8 Ways to Think Like a Thin Person

8 Ways to Think Like a Thin Person

Do you believe that you’ll only start thinking like a thin person once you’ve attained your weight goals? But why should you have to wait so long? You can think thin now and get rid of your unhealthy mindset.

The general social conception is that thin is beautiful. Because of this, when you think thin, you instantly feel more confident in your appearance. You can wear your favorite outfit without wondering how your stomach will look or take a picture from a certain angle without worrying it will make your face look too wide or your hips too flat.

These 8 ways to think thin will help you reset your brain.


How often have you pretended to be interested in something someone is saying or enjoying a party you desperately want to leave? You can do the same with thinking thin. When you pretend to yourself, a new behavior pattern will evolve.

It will eventually help you see yourself as thin. Think of public speakers. They often have to pretend to be fully confident. After doing this a few times, they get the hang of it and have no trouble getting up on stage.

You can do the same with thinking thin too.

Restructure your thoughts

Often, people think of weight loss or exercise as a form of punishment. But it’s one of the best gifts you can give yourself. Losing weight is not only good for boosting your self-esteem but also lowers your risk of many diseases, such as heart problems.

Restructure your thought pattern to view weight loss in a positive light. Think of it as something you’re doing for yourself. Soon, you’ll look forward to your time in the gym.

Reason with your emotions

You understand your emotions best. So, you also know when your thoughts are true and when they’re just speculations. Remind yourself that just because you think something doesn’t make it accurate.

For example, you may think your stomach bulges in a dress you want to wear. But does it really?

It may take time, but once you teach yourself how to separate your thoughts from reality, you’ll find yourself with a much more positive approach towards how you look.

Set short-term goals

If you have one long-term goal of losing 30 pounds, you’ll have difficulty thinking thin. You won’t be able to think thin unless you’ve reached that goal. It’s not a very impactful or healthy way to approach weight loss.

Instead, break your weight loss plan into smaller goals.

For example, tell yourself that you have to lose two pounds by the end of this week. When you get on the scale and see that you’ve reached your goal, it will ultimately make you think of yourself as two pounds thinner.


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If you have negative thoughts about how you look or struggle to maintain a good relationship with food, keep a journal. You can write about your feelings or eating habits.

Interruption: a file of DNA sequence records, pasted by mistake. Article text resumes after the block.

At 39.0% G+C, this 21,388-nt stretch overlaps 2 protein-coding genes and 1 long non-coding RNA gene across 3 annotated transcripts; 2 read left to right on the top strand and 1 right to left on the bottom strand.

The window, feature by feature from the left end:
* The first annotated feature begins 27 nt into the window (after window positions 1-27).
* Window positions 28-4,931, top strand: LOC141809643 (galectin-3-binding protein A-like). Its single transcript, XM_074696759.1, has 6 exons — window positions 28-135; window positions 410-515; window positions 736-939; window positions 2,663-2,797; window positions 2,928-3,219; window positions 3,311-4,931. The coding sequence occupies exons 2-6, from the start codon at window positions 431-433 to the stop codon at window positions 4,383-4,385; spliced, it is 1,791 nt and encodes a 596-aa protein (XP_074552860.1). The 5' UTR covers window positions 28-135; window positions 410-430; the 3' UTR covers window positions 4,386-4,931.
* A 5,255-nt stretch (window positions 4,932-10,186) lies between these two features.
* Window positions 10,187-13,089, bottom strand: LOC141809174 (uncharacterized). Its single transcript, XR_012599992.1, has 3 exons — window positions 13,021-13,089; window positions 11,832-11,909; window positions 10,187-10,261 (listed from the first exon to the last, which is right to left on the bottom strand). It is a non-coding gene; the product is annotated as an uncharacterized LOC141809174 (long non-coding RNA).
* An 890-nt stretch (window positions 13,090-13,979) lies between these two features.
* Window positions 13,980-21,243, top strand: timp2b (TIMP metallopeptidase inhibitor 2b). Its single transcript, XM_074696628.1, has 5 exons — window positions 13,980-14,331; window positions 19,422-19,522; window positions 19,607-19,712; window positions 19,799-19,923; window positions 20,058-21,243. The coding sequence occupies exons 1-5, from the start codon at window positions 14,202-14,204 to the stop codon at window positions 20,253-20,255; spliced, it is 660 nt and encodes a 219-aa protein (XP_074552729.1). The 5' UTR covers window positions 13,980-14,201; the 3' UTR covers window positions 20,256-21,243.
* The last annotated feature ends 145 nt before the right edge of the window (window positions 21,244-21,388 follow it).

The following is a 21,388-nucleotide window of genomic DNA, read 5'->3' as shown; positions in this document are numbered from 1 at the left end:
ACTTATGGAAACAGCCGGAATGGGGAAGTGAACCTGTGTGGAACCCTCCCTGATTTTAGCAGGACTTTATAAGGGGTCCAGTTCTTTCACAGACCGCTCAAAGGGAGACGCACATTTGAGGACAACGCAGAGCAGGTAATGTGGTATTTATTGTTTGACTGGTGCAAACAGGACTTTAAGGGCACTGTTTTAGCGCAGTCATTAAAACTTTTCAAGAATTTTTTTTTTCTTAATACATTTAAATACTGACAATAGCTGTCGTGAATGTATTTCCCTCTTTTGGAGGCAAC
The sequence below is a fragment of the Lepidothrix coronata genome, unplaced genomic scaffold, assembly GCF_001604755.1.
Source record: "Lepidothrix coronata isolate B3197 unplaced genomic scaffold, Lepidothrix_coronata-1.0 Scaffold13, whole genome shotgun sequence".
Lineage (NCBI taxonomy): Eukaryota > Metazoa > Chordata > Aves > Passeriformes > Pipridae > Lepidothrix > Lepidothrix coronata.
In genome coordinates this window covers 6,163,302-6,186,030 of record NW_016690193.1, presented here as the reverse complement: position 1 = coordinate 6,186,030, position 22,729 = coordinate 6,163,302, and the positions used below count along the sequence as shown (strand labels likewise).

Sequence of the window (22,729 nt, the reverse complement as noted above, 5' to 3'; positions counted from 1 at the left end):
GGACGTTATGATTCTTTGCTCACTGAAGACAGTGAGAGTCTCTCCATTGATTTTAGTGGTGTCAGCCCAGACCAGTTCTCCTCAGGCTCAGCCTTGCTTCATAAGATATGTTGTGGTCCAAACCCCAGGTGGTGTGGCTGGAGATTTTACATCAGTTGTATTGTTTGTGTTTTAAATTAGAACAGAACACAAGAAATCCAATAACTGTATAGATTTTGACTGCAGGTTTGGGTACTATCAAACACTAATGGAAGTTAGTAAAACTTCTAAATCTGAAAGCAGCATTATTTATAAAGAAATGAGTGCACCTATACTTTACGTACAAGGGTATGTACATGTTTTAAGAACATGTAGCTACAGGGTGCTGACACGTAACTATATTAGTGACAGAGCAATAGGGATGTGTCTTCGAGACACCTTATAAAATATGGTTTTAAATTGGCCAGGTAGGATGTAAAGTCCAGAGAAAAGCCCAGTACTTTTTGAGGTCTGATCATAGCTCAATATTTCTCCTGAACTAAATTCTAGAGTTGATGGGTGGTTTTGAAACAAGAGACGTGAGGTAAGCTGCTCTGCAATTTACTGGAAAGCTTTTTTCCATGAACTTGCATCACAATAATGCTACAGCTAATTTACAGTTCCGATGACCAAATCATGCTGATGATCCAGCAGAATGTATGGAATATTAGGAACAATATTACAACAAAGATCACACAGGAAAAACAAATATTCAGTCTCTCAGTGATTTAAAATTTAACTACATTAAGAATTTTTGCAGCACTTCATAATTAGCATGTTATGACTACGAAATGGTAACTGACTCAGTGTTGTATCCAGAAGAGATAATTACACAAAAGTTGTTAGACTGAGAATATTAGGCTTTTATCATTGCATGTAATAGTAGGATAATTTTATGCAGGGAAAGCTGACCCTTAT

It will help you get your feelings out on paper. At the same time, it will allow you to see your progress, especially if you keep a daily log.

Don’t forget the rest of you

You’re more than what you weigh. That’s something we often tend to forget in our quest to lose weight. People with body image issues often end up with stress and anxiety.

To prevent this, remind yourself that there’s a lot more to you than your weight. If you journal, write about your daily accomplishments. Keep track of any skills you may be learning, such as playing the guitar or painting.

Find alternatives to food for stressful situations

Binge eating becomes a significant problem for people who struggle to keep a healthy relationship with food. Remind yourself that food is not the only way to deal with a stressful situation.

Make a list of all the other things you enjoy. For instance, you might love reading books in the park or hiking. Don’t rely on food to make your worries go away. Instead, do other things you know will cheer you up.

Visualize situations

Sometimes, it’s hard to make decisions on the spot or under pressure.

That could lead to poor decision-making, especially with food. Think about these situations beforehand. “See” yourself in these situations and decide what you would do.

For instance, if you’re going out with your friends, visualize yourself eating a healthy meal rather than a toppings-laden pizza. This will allow you to eat like a thin person and think like one too.

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Medically Reviewed on 11/17/2021


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Anxiety Stress Coping: “Effects of Expressive Writing on Psychological and Physical Health: The Moderating Role of Emotional Expressivity.”

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Neuroscience & Biobehavioral Reviews: “Stress, overeating, and obesity: insights from human studies and preclinical models.”